From other side, I realize now that CADIVI was not only an endless chain of paperwork and bureaucratic steps to get a limited and ridiculous amount of dollars. It should have never been created but now that it was, it represented a help for me to pay for my education. And many others who are already studying abroad and could find themselves in trouble to pay now that the exchange rate has changed.

In a country where there is no respect for the citizen and key decisions and announcement are made on midnight, on vacations without warn or consult; everything gets more difficult than what it should be. Applying to grad school is difficult already, for anyone, anywhere. But under this circumstances, is not only difficult but almost impossible, a constant heartbreaking process.

I had a dream of going to grad school next year. When you turn 26 years old you have to admit to your friends that you will never be the endless party girl, and you will rather spend your money on books than on clothes. You have to look at them and tell them what they already know: “I’m a nerd”. I loved and constantly miss my undergraduate years. Not only because of the parties, or the friends or our naïve political struggle.

I miss discussions. I miss being up at 2:00 am finishing a paper I should have done two weeks ago. I miss the place where my own criteria was respect and valued. Something different happens in a work environment when they ask you to do “what the client wants” which is rarely what you want. I don’t like to “write a quick report, this is not a thesis, don’t pay attention to every detail because we need it now…” – I like to have time to think because the liberty of thinking is the most valuable of all liberties; and the most enjoyable. I like to think on apparently useless topics. I like to answer questions by asking more questions. And I think that for a while, somewhere outside Venezuela with people all over the world; the experience will be far more rich and productive.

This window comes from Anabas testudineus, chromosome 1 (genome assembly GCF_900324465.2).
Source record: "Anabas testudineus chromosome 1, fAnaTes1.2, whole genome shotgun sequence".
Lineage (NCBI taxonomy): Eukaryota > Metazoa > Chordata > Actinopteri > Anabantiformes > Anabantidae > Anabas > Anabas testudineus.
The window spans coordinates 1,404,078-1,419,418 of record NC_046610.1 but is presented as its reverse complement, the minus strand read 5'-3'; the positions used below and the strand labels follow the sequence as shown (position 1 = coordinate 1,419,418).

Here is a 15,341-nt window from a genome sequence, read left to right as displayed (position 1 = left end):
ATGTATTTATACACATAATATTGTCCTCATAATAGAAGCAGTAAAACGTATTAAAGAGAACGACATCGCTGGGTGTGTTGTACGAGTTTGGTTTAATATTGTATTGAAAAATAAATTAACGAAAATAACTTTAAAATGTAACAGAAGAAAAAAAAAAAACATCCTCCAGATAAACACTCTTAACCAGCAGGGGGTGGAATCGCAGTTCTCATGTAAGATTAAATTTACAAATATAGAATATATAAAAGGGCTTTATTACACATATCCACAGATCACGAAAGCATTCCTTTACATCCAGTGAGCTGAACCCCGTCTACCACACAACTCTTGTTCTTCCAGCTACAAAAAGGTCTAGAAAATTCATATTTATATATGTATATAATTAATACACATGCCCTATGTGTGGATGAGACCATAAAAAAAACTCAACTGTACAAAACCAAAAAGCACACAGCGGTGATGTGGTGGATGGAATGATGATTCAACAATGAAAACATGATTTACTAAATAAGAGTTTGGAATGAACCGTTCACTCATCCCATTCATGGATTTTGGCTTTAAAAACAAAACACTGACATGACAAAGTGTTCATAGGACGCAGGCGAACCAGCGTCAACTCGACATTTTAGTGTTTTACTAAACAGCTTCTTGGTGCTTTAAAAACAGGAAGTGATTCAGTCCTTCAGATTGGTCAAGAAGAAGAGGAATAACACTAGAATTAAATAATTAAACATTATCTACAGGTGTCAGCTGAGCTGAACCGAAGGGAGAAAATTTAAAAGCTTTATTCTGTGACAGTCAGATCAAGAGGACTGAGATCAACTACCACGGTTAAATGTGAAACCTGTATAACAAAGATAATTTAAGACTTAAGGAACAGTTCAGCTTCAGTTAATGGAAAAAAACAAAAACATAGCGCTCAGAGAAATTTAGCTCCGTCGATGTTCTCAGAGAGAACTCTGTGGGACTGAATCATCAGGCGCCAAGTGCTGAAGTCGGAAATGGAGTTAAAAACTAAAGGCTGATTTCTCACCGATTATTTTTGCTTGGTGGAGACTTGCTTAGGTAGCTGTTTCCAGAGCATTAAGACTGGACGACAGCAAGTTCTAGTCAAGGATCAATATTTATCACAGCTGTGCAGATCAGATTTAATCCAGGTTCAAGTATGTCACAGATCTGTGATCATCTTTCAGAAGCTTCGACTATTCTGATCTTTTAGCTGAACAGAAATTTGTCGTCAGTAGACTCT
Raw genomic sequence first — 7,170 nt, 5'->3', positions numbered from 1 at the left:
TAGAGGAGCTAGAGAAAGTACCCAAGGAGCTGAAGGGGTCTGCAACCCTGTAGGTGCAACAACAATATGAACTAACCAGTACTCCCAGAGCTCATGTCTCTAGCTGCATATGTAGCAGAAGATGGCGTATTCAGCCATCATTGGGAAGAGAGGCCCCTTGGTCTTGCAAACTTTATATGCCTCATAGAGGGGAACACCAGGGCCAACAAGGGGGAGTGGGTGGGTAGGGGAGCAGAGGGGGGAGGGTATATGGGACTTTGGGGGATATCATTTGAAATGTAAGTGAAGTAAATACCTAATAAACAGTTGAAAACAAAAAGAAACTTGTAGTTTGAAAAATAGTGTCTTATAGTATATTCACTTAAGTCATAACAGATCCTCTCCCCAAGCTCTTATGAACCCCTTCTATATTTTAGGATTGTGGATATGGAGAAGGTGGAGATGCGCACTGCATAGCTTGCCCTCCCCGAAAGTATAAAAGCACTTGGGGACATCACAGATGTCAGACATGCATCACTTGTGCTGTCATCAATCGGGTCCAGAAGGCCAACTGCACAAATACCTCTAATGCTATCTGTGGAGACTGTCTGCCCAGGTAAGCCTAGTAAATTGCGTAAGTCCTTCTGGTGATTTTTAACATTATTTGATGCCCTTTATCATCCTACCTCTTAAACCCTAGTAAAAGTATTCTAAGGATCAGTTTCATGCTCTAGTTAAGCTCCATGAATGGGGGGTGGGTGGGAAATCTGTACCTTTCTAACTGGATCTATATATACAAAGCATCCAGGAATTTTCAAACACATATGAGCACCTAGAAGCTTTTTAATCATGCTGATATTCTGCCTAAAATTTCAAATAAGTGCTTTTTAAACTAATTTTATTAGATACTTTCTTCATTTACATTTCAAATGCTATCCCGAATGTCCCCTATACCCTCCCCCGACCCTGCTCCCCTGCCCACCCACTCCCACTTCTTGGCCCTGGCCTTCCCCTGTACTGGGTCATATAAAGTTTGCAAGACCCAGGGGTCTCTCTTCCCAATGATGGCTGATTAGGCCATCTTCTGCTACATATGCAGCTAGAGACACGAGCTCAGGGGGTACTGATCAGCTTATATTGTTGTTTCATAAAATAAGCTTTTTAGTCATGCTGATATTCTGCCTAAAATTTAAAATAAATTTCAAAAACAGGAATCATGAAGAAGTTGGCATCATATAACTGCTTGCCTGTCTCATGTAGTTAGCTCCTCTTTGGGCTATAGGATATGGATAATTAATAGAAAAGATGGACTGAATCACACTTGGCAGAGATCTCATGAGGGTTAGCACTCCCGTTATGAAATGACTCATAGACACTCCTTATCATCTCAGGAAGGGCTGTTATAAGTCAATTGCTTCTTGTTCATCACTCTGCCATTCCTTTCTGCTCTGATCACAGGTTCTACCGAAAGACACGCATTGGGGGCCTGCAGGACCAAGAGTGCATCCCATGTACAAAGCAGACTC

Once I do that, once I go to graduate school abroad, once I officially become what I am inside: an academic; I can come back here. I can give shape to the graduate program I could not find inside Venezuela and had to look for somewhere else. Or I can be hidden while waiting for things to change. Or I can be prosecuted not because I’m rebel but because my dreams and expectations do not fit with impositions. But whatever happens, I will always have those years in my mind. They can seize my properties, limit my movements or my speech; but I haven’t heard of any political system able to erase my memories, guess my thoughts or erase my education.

That is the reason for me to pursue a graduate school career instead of taking another path. This is my bet and my purpose. Which is now in jeopardy, just as everything else in a normal life inside a never normal revolution.

PS: For more info on how this change in the exchange rate works for us Venezuelans, read a brilliant entry on Caracas Chronicles: Happy new taxes, human beings!. You should also look at Daniel' version of this story, which same as me but in a different way, has touched a personal side. Do not miss it.